Union Tax Law approved without tax amnesty clause

Parliament yesterday approved the Union Tax Law for 2018 after omitting a tax amnesty clause proposed by the government.

The proposal was rejected after five meetings among MPs, government officials and businessmen. Instead, a separate law on tax amnesty will be drafted.

The government had originally proposed that resident citizens and non-resident citizens with undisclosed sources of income on which tax was previously unpaid or underpaid, would be subject to income tax at substantially reduced rates.

If the clause had been approved, they could have been subject to income tax at a rate of just 3 percent if the undisclosed income is declared within six months from April 1, and at a rate of 5pc if it is declared during the next six months of the fiscal year.

Currently, undisclosed sources of income are subject to income tax at rates ranging from 15pc to 30pc.

The reasons provided for rejecting the tax amnesty clause include the need for better public education on tax amnesty and the lack of punishment for those who declared undisclosed income after the tax amnesty period, the Joint Bill Committee stated.

According to the approved Union Tax Law, undisclosed sources of income will be subject to income tax at a maximum rate of 30pc.

If the citizen or resident can disclose the source of income used for buying, constructing or acquiring any capital assets, establishing a new business or expanding an existing business, the portion of income that can be sourced or proved shall be deducted from the total undisclosed income.

Subsequently, the balance of the undisclosed income will be taxed at progressive rates of 15pc for income up to K300 lakh, 20pc for income between K300 lakh and K1000 lakh and 30pc for income above K1,000 lakh.

“If a separate law is to be drafted for tax amnesty, we can discuss more. It needs to be a strong law. It may take more time to stipulate a new law,” Pyithu Hluttaw Bank and Monetary Affairs Committee Member MP Daw Khin San Hlaing said.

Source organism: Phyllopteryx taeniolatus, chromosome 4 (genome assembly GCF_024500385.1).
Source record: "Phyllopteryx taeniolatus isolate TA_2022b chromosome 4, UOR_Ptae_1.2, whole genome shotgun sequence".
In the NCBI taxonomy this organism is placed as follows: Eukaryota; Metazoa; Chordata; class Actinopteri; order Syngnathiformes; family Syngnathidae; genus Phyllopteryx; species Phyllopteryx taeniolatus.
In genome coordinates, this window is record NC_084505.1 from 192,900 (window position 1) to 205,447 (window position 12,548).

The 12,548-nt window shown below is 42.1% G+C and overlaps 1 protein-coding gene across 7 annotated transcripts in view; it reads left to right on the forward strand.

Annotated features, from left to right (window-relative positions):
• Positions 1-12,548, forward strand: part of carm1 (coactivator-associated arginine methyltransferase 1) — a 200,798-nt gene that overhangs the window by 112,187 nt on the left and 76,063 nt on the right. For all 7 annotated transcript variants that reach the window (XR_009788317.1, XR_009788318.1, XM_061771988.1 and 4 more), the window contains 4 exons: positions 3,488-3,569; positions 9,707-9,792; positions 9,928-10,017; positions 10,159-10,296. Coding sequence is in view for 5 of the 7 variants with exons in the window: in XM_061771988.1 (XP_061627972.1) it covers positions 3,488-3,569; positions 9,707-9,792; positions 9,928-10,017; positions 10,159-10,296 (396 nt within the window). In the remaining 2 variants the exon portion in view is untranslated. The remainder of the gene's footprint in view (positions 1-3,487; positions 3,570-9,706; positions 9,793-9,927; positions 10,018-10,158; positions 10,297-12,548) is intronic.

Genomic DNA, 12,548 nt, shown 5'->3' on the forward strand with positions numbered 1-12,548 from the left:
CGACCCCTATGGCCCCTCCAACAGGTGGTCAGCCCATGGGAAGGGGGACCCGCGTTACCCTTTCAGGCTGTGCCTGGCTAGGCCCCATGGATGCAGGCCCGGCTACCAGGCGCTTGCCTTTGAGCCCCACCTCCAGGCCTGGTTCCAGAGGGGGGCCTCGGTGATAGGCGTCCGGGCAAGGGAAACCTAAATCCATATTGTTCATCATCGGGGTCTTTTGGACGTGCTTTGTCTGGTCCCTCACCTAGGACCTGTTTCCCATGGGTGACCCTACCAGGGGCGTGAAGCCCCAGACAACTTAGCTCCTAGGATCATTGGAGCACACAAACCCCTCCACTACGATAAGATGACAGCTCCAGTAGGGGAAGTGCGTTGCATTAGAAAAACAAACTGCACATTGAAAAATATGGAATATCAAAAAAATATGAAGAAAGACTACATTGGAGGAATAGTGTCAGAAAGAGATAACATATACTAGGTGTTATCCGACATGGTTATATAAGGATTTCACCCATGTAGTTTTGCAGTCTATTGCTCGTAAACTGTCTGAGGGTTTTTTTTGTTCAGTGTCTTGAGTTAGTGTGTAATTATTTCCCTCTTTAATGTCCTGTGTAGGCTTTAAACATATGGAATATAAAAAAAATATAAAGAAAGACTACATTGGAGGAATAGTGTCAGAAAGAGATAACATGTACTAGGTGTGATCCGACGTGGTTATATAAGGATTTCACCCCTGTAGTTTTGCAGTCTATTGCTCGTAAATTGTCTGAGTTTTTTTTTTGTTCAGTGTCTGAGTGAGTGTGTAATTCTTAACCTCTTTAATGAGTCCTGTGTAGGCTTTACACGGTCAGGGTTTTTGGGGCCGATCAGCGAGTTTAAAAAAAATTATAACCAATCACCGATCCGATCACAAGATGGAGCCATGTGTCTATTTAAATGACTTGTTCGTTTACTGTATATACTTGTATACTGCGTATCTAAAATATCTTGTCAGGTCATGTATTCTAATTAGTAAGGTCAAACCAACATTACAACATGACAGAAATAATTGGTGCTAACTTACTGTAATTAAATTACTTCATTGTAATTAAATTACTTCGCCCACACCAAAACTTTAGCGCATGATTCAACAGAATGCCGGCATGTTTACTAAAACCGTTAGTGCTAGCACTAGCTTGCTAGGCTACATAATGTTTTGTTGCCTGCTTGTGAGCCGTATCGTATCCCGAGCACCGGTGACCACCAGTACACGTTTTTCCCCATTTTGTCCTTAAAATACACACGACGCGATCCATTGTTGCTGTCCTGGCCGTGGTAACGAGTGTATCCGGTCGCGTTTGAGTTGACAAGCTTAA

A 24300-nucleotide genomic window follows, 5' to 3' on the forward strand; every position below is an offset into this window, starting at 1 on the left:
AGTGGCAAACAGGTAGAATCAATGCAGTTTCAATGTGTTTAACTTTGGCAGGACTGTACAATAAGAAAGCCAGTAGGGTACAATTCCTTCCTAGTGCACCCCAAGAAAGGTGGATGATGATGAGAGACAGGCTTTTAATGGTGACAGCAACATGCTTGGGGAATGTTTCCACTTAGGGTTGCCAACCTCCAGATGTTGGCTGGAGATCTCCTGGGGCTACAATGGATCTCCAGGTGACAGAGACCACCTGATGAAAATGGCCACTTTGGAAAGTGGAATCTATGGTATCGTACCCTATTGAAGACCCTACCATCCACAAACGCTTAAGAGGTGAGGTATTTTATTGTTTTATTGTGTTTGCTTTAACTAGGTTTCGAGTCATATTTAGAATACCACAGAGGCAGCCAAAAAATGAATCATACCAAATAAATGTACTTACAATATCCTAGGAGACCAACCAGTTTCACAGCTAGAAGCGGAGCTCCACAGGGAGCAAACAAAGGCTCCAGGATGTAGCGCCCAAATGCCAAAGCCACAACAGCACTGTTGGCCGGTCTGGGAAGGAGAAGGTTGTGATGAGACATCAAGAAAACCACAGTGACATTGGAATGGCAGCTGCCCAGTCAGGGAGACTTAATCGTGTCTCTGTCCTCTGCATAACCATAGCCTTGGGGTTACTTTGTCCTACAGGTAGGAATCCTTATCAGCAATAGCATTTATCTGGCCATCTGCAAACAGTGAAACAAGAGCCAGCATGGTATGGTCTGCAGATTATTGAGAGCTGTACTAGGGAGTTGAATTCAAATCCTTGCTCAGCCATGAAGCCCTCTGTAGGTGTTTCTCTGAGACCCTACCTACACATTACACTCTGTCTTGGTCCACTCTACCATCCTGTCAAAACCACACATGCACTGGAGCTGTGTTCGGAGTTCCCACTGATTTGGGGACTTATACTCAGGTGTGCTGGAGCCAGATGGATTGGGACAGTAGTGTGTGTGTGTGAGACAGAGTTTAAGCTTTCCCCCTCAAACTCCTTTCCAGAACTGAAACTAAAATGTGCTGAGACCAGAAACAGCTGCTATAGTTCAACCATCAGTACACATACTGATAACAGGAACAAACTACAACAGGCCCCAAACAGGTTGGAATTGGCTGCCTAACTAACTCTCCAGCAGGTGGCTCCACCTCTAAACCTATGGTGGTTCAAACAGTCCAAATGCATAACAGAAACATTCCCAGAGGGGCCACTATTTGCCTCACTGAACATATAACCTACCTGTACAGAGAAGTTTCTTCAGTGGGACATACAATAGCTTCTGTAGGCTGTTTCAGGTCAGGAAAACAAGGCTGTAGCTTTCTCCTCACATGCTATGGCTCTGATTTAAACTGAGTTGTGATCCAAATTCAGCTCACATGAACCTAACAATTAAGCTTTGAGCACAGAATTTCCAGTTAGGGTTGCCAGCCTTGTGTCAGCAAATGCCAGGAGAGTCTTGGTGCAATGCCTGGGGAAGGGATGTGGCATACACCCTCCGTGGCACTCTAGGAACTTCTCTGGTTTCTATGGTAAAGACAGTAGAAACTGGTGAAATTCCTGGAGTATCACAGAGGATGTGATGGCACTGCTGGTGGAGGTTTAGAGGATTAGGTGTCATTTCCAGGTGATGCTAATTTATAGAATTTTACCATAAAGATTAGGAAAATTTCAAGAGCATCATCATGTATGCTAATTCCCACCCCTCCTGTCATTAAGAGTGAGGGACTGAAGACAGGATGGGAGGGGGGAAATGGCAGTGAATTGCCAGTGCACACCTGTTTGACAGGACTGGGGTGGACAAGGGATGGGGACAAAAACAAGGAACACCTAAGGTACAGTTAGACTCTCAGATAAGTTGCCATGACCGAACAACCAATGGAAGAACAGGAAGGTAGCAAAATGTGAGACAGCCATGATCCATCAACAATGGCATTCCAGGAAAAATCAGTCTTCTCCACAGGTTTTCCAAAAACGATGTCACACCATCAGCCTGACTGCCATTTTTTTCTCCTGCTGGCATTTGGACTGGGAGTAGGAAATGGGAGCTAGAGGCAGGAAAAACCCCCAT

Other tax changes

In Myanmar, those with an annual income K 4.8 million or less are exempt from income tax. The Joint Bill Committee had earlier proposed that this be raised to K6 million. This has been rejected.

However, commercial taxes have been halved from 20pc to 10pc on vehicles including light vans, saloons, sedans, estate wagons and coupes with engine capacity of from 1501 cc up to 2,000 cc. “As these cars are the ones most people can afford, the tax rate has been reduced,” the committee said.

Commercial tax rates for all types of cigarettes are now between K4 and a maximum of K16 per cigarette for cigarette packs of 20 priced at K400- K801 and above, respectively.

For alcohol, commercial tax rates for all types of alcohol excluding beer will start at K 91 per liter to a maximum of 60pc of the value of the sales price per liter of alcohol. Taxes of up to 60pc will be levied on all kinds of beer.

As a whole, a total of K 2.8 trillion in tax revenues is expected under the newly approved law. This includes K863 billion from income taxes and K692 billion from commercial taxes. Other sources include customs duties, special commodities tax as well as taxes from the oil and gas and telecommunications sectors.

While the new fiscal year will begin from October 1, the tax year will remain unchanged from April 1 to March 31, 2019.

Source : Myanmar Times

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